by Tanya Ruckstuhl-Valenti LICSW, MSW
I’ll never forget chatting with a woman in a social setting some years ago: She and her husband were billionaires. She wore diamond earrings that could have knocked out a cat in free fall. The budget for the estate they were having built was in the 50 million dollar category… yet I wouldn’t have changed places with her for the world.
Her drug addicted, behaviorally disturbed son had just run away from a treatment center. All the money in the world could not protect her from the living hell of parenting a self-destructing child. This experience was a real reminder to me about what is actually important (the health and wellness of those we love), versus what I find myself wishing for (a Japanese garden complete with Koi pond, for instance).
It’s so easy to tell ourselves stories about money, fantasies that center around the theme of “if I had more money I could do this and have that and life would be so great.”
Yet lottery winners, one of the few insta-rich, something-for-nothing examples in our society have a nasty habit of suddenly dying from heart attack. Single people who come from family wealth often hide the fact from others, fearful of being used for their money instead of liked and loved for their true self. The plethora of choices that abundant money presents can paralyze and tear apart relationships: witness how according to stress measurement scales, a remodel is as stressful on a marriage as an immediate family member’s death.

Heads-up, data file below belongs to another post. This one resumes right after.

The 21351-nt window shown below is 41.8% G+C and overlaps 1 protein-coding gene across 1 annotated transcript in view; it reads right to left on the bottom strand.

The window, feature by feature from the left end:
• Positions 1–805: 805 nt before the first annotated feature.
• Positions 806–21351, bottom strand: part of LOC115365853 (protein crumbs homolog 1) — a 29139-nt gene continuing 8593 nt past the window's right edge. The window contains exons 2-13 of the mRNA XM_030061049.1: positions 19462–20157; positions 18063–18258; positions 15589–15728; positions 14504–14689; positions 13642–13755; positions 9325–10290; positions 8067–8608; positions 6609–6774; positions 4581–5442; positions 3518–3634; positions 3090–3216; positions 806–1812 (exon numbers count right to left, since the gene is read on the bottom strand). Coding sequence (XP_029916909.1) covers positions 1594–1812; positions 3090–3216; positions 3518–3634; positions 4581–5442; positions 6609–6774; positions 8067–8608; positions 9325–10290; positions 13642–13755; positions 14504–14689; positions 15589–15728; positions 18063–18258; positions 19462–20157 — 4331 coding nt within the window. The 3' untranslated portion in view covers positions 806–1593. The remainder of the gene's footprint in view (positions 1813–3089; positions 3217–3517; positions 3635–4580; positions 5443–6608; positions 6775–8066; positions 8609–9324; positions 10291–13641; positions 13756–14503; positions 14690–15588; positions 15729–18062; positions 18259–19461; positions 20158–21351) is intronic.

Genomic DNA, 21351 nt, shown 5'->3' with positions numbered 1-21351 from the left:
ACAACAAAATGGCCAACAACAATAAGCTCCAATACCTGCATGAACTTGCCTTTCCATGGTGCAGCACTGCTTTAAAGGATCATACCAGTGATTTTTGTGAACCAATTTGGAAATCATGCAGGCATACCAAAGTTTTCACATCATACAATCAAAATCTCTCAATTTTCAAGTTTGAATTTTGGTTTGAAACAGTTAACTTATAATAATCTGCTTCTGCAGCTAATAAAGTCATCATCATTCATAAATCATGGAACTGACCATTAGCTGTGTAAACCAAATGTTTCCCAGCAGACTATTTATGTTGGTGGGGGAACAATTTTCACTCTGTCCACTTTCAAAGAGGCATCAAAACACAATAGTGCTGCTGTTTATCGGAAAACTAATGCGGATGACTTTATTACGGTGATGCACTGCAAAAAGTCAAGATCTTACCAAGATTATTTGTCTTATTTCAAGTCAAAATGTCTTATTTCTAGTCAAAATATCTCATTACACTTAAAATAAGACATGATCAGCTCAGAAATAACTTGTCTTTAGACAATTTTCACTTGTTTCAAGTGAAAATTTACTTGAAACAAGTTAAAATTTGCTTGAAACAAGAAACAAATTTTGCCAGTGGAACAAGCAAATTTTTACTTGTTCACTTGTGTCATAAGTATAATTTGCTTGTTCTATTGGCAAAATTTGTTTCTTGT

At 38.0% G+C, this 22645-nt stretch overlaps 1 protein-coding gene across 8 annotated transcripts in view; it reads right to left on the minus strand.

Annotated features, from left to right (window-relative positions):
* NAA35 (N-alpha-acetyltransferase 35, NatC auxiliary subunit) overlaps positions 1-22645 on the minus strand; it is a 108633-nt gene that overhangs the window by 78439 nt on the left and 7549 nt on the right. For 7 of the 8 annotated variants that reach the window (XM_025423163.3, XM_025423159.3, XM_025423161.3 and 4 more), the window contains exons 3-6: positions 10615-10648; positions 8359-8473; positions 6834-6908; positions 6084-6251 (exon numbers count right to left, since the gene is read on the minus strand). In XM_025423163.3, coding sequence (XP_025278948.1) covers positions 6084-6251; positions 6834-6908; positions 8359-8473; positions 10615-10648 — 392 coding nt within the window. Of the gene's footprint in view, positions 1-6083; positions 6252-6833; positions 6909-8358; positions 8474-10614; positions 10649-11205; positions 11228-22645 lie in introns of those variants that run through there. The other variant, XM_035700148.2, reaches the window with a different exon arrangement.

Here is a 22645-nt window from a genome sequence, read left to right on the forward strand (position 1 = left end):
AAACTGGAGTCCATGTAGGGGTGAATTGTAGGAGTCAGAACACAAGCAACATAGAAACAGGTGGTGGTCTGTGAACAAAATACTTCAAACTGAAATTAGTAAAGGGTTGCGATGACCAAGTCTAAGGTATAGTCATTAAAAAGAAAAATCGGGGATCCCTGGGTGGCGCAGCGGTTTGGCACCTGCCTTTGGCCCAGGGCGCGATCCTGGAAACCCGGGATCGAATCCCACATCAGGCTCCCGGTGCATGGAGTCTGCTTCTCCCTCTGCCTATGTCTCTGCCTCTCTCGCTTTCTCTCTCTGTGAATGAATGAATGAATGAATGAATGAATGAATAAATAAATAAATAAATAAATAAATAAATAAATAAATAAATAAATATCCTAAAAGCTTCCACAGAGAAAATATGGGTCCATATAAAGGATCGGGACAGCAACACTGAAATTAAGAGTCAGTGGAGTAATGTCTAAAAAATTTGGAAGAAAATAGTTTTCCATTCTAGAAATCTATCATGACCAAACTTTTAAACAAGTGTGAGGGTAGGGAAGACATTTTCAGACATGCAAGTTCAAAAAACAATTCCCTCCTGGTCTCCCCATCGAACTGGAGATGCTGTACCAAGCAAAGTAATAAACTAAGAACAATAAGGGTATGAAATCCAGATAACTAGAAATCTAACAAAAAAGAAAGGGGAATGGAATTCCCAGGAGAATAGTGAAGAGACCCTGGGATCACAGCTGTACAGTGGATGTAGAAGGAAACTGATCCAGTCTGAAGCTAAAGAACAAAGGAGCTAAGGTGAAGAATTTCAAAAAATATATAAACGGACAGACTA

Somehow deeper, more important and more universally available attributes such as kindness, calmness, a sense of humor, generosity and creativity fail to inspire the urgent cravings that perfect breasts or a Rolls Royce do. I’d love to hear someone say they are jealous of another person because the other guy is so kind.
From a mental health perspective this is like grabbing for holographic pennies while stepping on real dollars. We cannot all be stinking rich, or be lifelong beauties like Sophia Loren. There is only so much room on the zenith of any mountain and a few names pretty much occupy the top. Financially and physically, most of us are relegated to living and dying somewhere below the top and above the bottom.
So where should we invest our focus instead? Here’s a heretical notion: How about thinking obsessively about the areas we can actually impact? Focus on the things where interest and effort can result in improvement for everyone. For instance we can all enhance the quality of our lives by striving to improve our communication skills, being willing to try new things, working towards an environmentally sustainable lifestyle, by cultivating gratitude and generosity.